Analyzing Theme In Arthur Miller’s Death Of A Salesman (Essay Sample)
Some critics argue that Arthur Miller's Death of a Salesman is a tragedy of the common man—a point of view to which Miller contributed in the essay he published along with the play, called “Tragedy and the Common Man,” which you are asked to read along with the play. In his essay, Miller challenged the Aristotelian concept of the hero being “highly placed,” calling it “archaic.” Miller argued the “very same mental processes” are to be found in the “lowly,” in particular, “the underlying fear of being displaced, the disaster inherent in being torn away from our chosen image of what and who we are in the world.”
Certainly, in Miller's protagonist, Willie Loman, note the play on words—low man—the audience watches and listens to Willie's fears of being “nobody” opposite his desire to be “well liked.” As Miller asserts, the audience witnesses Willie experience “the fateful wound from which the inevitable events spiral,” the “wound of indignity, and its dominant force is indignation.” “Tragedy,” Miller argues, is the “consequence of a man's total compulsion to evaluate himself justly.”
Compare Miller's point of view with that of David Mamet, who argues that Miller's Death of a Salesman is a “great American domestic tragedy.” Mamet asserts the play is a tragedy because we recognize in the play's characters “our own dilemmas” and we are “freed, at the end” not because the dramatist has “arrived at a solution,” but because the dramatist “has reconciled us to the notion that there is no solution—that it is the human lot to try and fail, and that no one is immune from self-deception.” Mamet argues that Miller's play asks us to set aside “the delusion that we are powerful and wise,” and that we leave the play better off.
You are asked in your graded writing assignment for this module to analyze what you see as a major theme in Miller's Death of a Salesman, especially as you witness the protagonist become overwhelmed by guilt and isolated from his family, a conflict that only escalates as Willie Loman re-experiences more and more painful memories from the past combined with more and more disappointments in his present life.
First, re-read Miller's Acts I & II of Death of a Salesman. Use the module notes and assigned readings to further guide your analysis of the play's theme. Clearly, the play grapples with the theme of self-awareness and family values (think “Barn Burning”) and what it means to pursue the “American Dream” among other possible themes. You also should review the two (2) New York Times articles related to Miller's play and its themes, so ensure you review all of the following for this assignment:
Death of a Salesman.
Miller, Arthur (1949) Death of a Salesman. ACTS I & II. Retrieved from http://www(dot)pelister(dot)org/literature/ArthurMiller/Miller_Salesman.pdf
“Attention Must Be Paid.”
Mamet, David (February 13, 2005). Attention Must Be Paid. [Op-Ed Contributor]. New York Times. NY: NY. Retrieved from http://www(dot)nytimes(dot)com/2005/02/13/opinion/13Mamet.html
Tragedy and the Common Man.
Miller, Arthur (February 27, 1949). Tragedy and the Common Man. New York Times. Retrieved from http://www(dot)nytimes(dot)com/books/00/11/12/specials/miller-common.html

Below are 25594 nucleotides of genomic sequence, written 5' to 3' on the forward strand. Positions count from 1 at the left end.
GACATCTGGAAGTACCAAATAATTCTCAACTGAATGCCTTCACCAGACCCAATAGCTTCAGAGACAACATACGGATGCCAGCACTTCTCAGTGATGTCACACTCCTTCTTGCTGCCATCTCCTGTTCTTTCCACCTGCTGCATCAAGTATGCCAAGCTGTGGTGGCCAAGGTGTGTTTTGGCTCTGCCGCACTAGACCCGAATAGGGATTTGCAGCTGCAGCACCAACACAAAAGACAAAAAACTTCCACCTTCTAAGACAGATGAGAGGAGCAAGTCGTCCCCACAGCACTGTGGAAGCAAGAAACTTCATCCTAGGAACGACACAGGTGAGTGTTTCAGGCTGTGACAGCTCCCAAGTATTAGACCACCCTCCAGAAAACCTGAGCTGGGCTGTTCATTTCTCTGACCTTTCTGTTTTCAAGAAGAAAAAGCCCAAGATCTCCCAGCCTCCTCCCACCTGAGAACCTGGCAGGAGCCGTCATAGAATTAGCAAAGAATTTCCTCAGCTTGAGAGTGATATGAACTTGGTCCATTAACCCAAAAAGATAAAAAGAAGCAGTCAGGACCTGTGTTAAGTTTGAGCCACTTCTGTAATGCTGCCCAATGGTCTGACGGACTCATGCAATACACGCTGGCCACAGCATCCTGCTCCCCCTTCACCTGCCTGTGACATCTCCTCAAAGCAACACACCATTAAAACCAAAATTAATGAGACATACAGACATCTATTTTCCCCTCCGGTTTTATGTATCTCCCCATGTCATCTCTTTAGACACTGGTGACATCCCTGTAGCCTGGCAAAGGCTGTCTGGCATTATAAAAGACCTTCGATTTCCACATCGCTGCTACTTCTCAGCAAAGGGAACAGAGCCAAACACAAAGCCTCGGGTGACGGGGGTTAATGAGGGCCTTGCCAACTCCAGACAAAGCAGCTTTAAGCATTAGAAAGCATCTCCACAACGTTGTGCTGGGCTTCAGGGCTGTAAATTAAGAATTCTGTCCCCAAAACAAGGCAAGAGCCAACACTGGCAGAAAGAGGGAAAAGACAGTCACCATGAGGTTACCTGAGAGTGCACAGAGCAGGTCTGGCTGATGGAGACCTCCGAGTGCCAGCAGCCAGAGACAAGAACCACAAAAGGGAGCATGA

Write an essay of 500 words minimum analyzing what you see as the primary theme of Arthur Miller's Death of a Salesman, and assert why you think “attention must be paid.”
You should provide at least two (2) quotes from Act I and two (2) quotes from Act II, for no less than four (4) quotes total from the play to support your argument/s. Of course, there are many essays on this classic play, so if you use another author's commentary on the drama, such as the New York Times articles you are asked to read in this module, make sure to cite that author's article and to include the cited website using APA formatting.
Death of a Salesman
Death of a Salesman: Theme of Disillusionment
Death of a Salesman addresses serious issues, key among them is the inability of a man to appreciate and accept that he has changed and so has the society. The play is full of memories, dreams, and what could have been done. Most importantly, the play is full of disillusionment. The beliefs in the American dream, the many circumstances of betrayal, and abandonment brings to focus disillusionment.
The theme of disillusionment can be seen all through the paper. The family faces disillusionment throughout their lives and is best seen as Willy enters old age. Willy has an illusion of the American dream. He believes that he has what it takes to achieve the American dream. Willy's view of the American dream is contrary to what it is. Willy's view of the American dream is supported by the following quote in act I:
“Biff Loman is lost. In the greatest country in the world a young man with such—personal attractiveness, gets lost. And such a hard worker. There's one thing about Biff— he's not lazy”.
Willy believes that in America, anyone who works hard, will succeed (Zorn, 1991). All his life, he has worked hard to live the “American Dream”; he has tried his best to be well-liked and appear attractive to people to set him on the way to realizing the American dream. In the end, he becomes seriously disappointed as he can never reconcile his life and his version of the American dream. As Charley notes in act II:
“Nobody dast blame this man. You don't understand: Willy was a salesman. And for a salesman, there's no rock bottom to the life. He don't put a bolt to a nut, he don't tell you the law or give you medicine. He's a man way out there in the blue riding on a smile and a shoeshine. And when they start not smiling back—that's an earthquake. And then you get yourself a couple spots on y
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